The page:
An Alberta woman recently won a lawsuit against the government of Alberta for wrongful sterilization that took place when she was a 14-year-old ward at the Provincial Training School for Mental Defectives. It was the first time the province has been held accountable for actions taken under the Sexual Sterilization Act, a 1927 law that promoted the theory of eugenics and led to the sterilization of more than 2800 people. It has since been repealed. A physician who served on the province's Eugenics Board said the decisions were based on the best scientific advice and medical techniques available at the time. Today, she added, eugenics is being practised in a different way through prenatal diagnosis and therapeutic abortion.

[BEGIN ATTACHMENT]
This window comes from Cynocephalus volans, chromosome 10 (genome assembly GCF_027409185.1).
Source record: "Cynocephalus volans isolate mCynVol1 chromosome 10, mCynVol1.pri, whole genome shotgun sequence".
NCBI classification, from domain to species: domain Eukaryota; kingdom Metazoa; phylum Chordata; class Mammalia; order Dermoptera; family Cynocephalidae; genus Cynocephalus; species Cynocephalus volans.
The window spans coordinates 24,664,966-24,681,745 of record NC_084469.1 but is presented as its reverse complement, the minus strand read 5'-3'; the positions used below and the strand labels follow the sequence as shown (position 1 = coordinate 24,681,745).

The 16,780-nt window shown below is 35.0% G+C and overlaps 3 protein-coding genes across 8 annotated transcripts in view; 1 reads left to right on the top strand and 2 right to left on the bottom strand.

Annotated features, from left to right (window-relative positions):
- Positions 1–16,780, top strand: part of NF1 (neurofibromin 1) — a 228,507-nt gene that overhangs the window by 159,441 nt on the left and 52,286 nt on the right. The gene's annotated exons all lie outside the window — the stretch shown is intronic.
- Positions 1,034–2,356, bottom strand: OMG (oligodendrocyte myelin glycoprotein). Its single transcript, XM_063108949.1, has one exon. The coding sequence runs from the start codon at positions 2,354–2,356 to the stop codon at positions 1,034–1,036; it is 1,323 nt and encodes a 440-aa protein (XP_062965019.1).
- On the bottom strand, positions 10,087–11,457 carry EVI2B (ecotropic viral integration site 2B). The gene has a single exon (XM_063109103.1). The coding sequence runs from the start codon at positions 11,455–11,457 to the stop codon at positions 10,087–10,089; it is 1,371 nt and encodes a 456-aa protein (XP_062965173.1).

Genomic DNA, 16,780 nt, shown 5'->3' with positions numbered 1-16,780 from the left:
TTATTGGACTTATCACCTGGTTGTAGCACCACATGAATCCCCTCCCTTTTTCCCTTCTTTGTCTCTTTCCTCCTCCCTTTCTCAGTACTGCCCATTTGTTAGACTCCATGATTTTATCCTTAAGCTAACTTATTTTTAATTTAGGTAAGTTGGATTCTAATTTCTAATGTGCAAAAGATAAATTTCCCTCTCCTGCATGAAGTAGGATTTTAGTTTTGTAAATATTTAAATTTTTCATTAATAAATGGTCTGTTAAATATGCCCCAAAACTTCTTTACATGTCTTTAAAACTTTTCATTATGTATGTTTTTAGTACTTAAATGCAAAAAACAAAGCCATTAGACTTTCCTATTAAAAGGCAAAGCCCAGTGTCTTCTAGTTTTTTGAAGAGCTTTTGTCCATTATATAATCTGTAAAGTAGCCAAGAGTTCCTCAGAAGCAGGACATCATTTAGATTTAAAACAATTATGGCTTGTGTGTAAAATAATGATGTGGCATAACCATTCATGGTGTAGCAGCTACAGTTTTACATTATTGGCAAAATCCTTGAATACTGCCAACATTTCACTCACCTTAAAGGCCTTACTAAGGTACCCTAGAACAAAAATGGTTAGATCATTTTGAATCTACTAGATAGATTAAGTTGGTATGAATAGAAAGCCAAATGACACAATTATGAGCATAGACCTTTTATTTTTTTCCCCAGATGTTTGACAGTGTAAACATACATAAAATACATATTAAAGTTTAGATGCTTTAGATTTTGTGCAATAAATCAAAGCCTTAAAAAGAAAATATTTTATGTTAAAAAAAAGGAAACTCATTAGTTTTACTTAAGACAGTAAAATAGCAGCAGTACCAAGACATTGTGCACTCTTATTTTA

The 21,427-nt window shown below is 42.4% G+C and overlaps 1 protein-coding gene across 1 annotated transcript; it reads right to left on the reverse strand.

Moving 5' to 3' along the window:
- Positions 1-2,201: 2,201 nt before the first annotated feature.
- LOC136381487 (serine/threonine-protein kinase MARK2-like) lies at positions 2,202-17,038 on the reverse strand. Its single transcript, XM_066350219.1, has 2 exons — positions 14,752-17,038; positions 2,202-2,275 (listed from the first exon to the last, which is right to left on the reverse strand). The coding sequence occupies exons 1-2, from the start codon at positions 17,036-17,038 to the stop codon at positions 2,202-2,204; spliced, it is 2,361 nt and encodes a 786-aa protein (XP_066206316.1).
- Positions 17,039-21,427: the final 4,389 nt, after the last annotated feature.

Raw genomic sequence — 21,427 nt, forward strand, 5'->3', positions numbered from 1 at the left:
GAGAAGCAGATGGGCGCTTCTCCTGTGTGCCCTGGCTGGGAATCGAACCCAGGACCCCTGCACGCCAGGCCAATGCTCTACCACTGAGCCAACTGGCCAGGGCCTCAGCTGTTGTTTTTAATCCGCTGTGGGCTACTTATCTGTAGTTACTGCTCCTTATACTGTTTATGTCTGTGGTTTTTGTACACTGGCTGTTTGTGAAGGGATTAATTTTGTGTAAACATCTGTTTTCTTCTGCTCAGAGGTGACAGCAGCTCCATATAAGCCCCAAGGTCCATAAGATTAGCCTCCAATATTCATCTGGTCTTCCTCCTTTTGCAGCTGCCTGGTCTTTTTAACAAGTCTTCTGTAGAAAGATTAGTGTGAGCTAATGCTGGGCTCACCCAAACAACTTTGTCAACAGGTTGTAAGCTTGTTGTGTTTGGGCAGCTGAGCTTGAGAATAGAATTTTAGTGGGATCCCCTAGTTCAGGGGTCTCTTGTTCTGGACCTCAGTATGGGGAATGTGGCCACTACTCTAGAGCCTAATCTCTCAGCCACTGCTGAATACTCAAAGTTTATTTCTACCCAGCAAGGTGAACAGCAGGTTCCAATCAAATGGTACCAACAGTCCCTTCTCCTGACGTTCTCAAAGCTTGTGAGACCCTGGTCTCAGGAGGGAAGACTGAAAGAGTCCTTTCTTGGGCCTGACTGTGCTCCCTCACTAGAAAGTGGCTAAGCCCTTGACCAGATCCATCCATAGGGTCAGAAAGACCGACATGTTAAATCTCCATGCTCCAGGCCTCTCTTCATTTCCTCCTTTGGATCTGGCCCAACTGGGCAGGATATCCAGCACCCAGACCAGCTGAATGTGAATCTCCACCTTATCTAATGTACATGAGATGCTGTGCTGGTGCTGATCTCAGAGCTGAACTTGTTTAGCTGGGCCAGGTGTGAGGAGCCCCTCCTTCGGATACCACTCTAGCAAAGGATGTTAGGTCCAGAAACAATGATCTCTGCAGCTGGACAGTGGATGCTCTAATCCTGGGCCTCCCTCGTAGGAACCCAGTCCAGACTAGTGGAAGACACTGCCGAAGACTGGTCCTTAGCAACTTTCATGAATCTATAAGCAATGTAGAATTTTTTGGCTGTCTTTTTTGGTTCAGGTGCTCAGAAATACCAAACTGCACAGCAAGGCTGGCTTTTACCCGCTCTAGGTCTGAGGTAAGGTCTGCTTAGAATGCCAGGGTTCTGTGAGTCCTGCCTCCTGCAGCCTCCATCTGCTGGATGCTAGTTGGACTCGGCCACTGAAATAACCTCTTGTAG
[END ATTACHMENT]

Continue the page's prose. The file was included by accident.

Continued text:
Canada has one of the world's lowest rates of tuberculosis infection, but that doesn't mean the disease poses no threat here. TB represents a growing problem in prisons and among Canadians of native and Asian descent. Patients with active TB can be misdiagnosed because few physicians ever see the disease and because the bacillus can infect organs other than the lungs. Frequent screening of at-risk populations and a rigorous course of antibiotics for those who are infected are recommended.
There was much more to this summer's international AIDS conference in Vancouver than reports by researchers. Richard Cairney says the $15-million conference attracted a mix of activists, demonstrators, physicians and business representatives, and they coexisted somewhat uneasily.
An Alberta researcher has developed tests that determine whether a senior citizen with cognitive impairment is fit to drive. The issue is important to the medical profession because these drivers sometimes cause accidents and physicians often have to decide whether they should still be allowed to get behind the wheel.